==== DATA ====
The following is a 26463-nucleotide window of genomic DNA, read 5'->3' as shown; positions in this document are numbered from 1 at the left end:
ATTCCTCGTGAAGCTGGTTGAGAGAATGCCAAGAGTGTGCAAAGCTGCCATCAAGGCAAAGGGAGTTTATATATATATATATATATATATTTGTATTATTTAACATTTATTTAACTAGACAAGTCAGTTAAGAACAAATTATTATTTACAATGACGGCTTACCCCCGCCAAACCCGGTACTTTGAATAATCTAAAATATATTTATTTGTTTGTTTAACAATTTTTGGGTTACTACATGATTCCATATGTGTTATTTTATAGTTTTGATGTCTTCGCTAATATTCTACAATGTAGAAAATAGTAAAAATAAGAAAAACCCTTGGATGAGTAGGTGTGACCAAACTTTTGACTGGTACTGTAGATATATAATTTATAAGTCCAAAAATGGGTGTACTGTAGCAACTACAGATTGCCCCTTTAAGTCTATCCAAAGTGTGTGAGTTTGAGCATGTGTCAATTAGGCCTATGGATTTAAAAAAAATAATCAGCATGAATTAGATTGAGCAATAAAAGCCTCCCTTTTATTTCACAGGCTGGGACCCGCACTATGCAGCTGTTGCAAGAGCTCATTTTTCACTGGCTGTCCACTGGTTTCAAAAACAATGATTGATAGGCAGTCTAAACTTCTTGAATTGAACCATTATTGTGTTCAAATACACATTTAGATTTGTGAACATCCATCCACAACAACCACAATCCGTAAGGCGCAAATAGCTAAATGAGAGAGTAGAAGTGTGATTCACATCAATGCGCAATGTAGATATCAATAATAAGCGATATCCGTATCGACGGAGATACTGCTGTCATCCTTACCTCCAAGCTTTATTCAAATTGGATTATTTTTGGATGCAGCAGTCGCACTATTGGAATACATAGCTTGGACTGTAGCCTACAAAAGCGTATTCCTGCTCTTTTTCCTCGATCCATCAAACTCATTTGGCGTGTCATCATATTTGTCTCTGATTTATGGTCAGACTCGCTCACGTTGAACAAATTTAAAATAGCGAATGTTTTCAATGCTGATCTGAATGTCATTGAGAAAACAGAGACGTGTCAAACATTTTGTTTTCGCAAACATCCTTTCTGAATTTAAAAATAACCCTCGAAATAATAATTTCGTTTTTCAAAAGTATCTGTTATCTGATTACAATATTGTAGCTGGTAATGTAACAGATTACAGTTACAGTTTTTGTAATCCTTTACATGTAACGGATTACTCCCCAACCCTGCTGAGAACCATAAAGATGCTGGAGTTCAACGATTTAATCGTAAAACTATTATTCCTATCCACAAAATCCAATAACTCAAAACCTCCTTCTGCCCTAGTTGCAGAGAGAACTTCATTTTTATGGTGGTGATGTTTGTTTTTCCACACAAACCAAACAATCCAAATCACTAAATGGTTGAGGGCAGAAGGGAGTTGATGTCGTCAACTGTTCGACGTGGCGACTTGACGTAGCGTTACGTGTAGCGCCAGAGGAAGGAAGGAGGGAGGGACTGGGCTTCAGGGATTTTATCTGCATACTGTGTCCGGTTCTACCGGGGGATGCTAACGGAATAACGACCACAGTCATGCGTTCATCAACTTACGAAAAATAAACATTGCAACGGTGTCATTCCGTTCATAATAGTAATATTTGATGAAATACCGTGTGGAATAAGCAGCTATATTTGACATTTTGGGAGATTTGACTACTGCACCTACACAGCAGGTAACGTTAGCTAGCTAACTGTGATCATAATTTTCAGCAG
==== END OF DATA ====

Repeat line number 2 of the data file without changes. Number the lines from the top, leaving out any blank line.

ATTCCTCGTGAAGCTGGTTGAGAGAATGCCAAGAGTGTGCAAAGCTGCCATCAAGGCAAAGGGAGTTTATATATATATATATATATATATTTGTATTATTTAACATTTATTTAACTAGACAAGTCAGTTAAGAACAAATTATTATTTACAATGACGGCTTACCCCCGCCAAACCCGGTACTTTGAATAATCTAAAATATATTTATTTGTTTGTTTAACAATTTTTGGGTTACTACATGATTCCATATGTGTTATTTTATAGTTTTGATGTCTTCGCTAATATTCTACAATGTAGAAAATAGTAAAAATAAGAAAAACCCTTGGATGAGTAGGTGTGACCAAACTTTTGACTGGTACTGTAGATATATAATTTATAAGTCCAAAAATGGGTGTACTGTAGCAACTACAGATTGCCCCTTTAAGTCTATCCAAAGTGTGTGAGTTTGAGCATGTGTCAATTAGGCCTATGGATTTAAAAAAAATAATCAGCATGAATTAGATTGAGCAATAAAAGCCTCCCTTTTATTTCACAGGCTGGGACCCGCACTATGCAGCTGTTGCAAGAGCTCATTTTTCACTGGCTGTCCACTGGTTTCAAAAACAATGATTGATAGGCAGTCTAAACTTCTTGAATTGAACCATTATTGTGTTCAAATACACATTTAGATTTGTGAACATCCATCCACAACAACCACAATCCGTAAGGCGCAAATAGCTAAATGAGAGAGTAGAAGTGTGATTCACATCAATGCGCAATGTAGATATCAATAATAAGCGATATCCGTATCGACGGAGATACTGCTGTCATCCTTACCTCCAAGCTTTATTCAAATTGGATTATTTTTGGATGCAGCAGTCGCACTATTGGAATACATAGCTTGGACTGTAGCCTACAAAAGCGTATTCCTGCTCTTTTTCCTCGATCCATCAAACTCATTTGGCGTGTCATCATATTTGTCTCTGATTTATGGTCAGACTCGCTCACGTTGAACAAATTTAAAATAGCGAATGTTTTCAATGCTGATCTGAATGTCATTGAGAAAACAGAGACGTGTCAAACATTTTGTTTTCGCAAACATCCTTTCTGAATTTAAAAATAACCCTCGAAATAATAATTTCGTTTTTCAAAAGTATCTGTTATCTGATTACAATATTGTAGCTGGTAATGTAACAGATTACAGTTACAGTTTTTGTAATCCTTTACATGTAACGGATTACTCCCCAACCCTGCTGAGAACCATAAAGATGCTGGAGTTCAACGATTTAATCGTAAAACTATTATTCCTATCCACAAAATCCAATAACTCAAAACCTCCTTCTGCCCTAGTTGCAGAGAGAACTTCATTTTTATGGTGGTGATGTTTGTTTTTCCACACAAACCAAACAATCCAAATCACTAAATGGTTGAGGGCAGAAGGGAGTTGATGTCGTCAACTGTTCGACGTGGCGACTTGACGTAGCGTTACGTGTAGCGCCAGAGGAAGGAAGGAGGGAGGGACTGGGCTTCAGGGATTTTATCTGCATACTGTGTCCGGTTCTACCGGGGGATGCTAACGGAATAACGACCACAGTCATGCGTTCATCAACTTACGAAAAATAAACATTGCAACGGTGTCATTCCGTTCATAATAGTAATATTTGATGAAATACCGTGTGGAATAAGCAGCTATATTTGACATTTTGGGAGATTTGACTACTGCACCTACACAGCAGGTAACGTTAGCTAGCTAACTGTGATCATAATTTTCAGCAG